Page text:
There has been much finger pointing about where on the political spectrum the BNP should be placed and from whence they draw their support. Much of this seems to be driven by whose responsibility it is to challenge and counter them. This is unhelpful and not quite the spirit required of the moment and the challenge. It is everybody's business.

Their policies are a politically pragmatic mish-mash drawn from across the political spectrum in order to garner support from a broader base and having policies on other than immigration is cover for their core objectives and true policies.

This video shows Nick Griffin speaking of his strategy for not changing what the BNP are about but about making it more saleable, 'not selling out our ideas but selling our ideas', using more saleable words such as 'identity' instead of racial purity. He also expresses a desire that by being more subtle they will get into a position where they control the British broadcasting media and change people's minds so that people say 'yes, every last one of them should go'.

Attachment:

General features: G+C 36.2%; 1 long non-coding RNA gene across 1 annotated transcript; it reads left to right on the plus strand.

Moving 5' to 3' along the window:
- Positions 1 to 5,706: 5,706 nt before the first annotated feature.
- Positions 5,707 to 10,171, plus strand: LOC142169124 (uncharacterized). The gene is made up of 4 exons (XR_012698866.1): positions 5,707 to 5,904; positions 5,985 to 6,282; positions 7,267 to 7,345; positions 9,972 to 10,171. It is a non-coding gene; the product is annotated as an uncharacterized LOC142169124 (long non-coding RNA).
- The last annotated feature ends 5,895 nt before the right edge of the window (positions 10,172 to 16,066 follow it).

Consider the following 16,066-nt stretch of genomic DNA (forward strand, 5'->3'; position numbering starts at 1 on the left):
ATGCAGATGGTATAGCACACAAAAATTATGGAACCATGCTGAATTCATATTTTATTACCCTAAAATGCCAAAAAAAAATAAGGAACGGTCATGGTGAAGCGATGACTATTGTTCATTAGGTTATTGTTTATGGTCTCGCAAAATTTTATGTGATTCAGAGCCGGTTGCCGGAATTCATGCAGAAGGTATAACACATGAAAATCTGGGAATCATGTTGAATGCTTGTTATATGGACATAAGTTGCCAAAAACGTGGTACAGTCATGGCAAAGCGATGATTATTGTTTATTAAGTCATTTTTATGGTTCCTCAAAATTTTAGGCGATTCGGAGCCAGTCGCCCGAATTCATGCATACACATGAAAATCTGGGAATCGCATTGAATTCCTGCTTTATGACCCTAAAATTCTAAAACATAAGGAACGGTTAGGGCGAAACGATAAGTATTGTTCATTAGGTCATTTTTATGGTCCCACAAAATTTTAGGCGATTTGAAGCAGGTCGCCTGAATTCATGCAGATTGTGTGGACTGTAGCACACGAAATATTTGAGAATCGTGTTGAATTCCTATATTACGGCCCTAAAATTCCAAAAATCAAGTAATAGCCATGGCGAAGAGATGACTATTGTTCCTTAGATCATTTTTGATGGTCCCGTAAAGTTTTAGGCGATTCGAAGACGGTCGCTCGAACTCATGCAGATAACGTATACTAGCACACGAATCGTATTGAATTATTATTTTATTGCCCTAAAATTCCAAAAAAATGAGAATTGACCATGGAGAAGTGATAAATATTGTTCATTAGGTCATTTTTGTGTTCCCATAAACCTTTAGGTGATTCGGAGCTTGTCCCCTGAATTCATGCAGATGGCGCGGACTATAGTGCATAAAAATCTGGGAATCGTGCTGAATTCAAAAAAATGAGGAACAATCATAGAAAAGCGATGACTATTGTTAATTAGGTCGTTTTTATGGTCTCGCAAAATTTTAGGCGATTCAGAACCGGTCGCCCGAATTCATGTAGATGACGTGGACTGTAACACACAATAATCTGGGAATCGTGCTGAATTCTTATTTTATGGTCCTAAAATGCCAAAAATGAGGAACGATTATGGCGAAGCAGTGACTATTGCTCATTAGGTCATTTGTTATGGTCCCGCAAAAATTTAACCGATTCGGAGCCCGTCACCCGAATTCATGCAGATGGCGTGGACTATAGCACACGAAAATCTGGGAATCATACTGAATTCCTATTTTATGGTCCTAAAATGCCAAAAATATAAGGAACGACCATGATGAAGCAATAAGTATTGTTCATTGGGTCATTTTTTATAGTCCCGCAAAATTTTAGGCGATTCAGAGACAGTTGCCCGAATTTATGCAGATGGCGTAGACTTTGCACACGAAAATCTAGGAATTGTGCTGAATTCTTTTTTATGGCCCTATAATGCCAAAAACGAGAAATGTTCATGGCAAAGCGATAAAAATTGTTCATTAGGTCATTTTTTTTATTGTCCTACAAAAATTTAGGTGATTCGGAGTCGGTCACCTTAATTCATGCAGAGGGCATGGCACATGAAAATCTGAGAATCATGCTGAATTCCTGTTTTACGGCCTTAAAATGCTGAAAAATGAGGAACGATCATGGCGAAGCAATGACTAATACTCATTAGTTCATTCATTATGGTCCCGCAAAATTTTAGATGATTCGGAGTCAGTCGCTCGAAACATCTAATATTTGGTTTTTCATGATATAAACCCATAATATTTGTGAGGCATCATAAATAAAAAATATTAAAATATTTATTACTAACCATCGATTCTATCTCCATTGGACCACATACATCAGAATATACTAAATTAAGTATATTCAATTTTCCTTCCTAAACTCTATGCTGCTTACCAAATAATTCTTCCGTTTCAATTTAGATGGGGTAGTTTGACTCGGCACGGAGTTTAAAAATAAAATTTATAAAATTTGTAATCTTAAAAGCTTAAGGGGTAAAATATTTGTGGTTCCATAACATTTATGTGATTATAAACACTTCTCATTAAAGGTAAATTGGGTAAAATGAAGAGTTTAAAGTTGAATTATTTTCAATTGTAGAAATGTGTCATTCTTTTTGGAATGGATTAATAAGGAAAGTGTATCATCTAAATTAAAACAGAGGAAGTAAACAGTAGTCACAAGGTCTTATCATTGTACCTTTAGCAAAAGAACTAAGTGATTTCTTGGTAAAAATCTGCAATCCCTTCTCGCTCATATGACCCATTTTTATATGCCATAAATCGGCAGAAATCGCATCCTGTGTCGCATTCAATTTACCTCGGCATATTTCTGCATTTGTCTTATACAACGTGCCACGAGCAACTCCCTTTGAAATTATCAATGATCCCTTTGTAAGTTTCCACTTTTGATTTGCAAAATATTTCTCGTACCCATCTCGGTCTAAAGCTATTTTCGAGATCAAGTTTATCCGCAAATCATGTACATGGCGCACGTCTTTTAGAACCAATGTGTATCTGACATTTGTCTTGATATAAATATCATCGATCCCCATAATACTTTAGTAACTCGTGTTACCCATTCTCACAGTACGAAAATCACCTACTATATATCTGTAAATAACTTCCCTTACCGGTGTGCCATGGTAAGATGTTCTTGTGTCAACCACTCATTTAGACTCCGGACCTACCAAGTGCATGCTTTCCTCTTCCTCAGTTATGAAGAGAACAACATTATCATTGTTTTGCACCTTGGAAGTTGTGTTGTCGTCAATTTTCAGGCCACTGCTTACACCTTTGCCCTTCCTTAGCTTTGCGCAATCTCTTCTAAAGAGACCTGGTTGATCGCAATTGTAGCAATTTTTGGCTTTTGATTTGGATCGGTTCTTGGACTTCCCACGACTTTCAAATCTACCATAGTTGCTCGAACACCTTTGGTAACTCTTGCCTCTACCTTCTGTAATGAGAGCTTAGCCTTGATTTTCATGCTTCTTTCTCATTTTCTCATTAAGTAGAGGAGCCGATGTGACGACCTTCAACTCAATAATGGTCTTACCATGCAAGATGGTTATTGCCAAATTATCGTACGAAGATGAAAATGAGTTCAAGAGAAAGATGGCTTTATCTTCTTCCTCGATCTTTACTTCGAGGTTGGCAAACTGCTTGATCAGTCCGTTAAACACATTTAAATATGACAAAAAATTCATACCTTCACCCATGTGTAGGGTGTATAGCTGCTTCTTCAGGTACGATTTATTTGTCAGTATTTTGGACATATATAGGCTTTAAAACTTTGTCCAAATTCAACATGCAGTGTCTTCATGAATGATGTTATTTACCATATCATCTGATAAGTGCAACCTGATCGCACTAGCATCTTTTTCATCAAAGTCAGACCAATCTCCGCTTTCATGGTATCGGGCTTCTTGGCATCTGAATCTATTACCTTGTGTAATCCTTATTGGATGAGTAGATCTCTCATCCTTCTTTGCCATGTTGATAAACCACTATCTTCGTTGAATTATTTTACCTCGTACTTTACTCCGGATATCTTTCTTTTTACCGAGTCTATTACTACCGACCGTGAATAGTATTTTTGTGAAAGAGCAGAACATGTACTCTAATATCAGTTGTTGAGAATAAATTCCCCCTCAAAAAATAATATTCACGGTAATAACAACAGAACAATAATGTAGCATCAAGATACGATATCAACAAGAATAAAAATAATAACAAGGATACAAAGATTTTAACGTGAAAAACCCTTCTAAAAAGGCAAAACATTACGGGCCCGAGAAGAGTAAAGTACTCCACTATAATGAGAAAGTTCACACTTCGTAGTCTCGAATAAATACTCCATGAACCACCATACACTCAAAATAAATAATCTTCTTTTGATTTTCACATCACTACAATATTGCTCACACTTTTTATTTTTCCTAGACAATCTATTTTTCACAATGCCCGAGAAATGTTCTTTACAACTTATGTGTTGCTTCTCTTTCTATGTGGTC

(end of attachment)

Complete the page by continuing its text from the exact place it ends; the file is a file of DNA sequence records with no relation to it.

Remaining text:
This is fascism plain and simple.

'Racial purity' in Nazi Germany meant the eradication of a wide range of groups including Jews, homosexuals, gypsies, the mentally ill and disabled too.

Another of the BNPs policies is a 'Bill of Rights guaranteeing fundamental freedoms to British people'. Fair enough you might say. But when you realise that their definition of British is narrowly defined (Dame Kelly Holmes only half qualifies apparently. Its not clear which half of her will have her freedoms guaranteed which just shows the idiocy of the BNPs thinking and policies) one doesn't have to wonder very much about the implications for those deemed not British.

Scary stuff.

And this bunch are coming to Blackpool for a victory celebration.

While politics has been blamed for the election results, the media have to answer for their part.

Why did the Daily Telegraph, in the run up to council and European elections, in which it was predicted that 'smaller parties' might do well add to this maelstrom the toxic ingredient of their story on expenses, which tarred all mainstream parties and obliterated discussion on the issues which could have been at hand- Europe and Social Care.

If anything the run up to the elections was not about policy but about power politics. Who speaks for 'the people'? They don't call it the 'fourth estate' for nothing. What part did the power plays and circulation figures of the media contribute to what dominated the news at that time?

If there is any finger pointing to be done, how have the Telegraph got off so lightly? Was it the height of irresponsibility to publish at this time? Did they want the BNP elected!?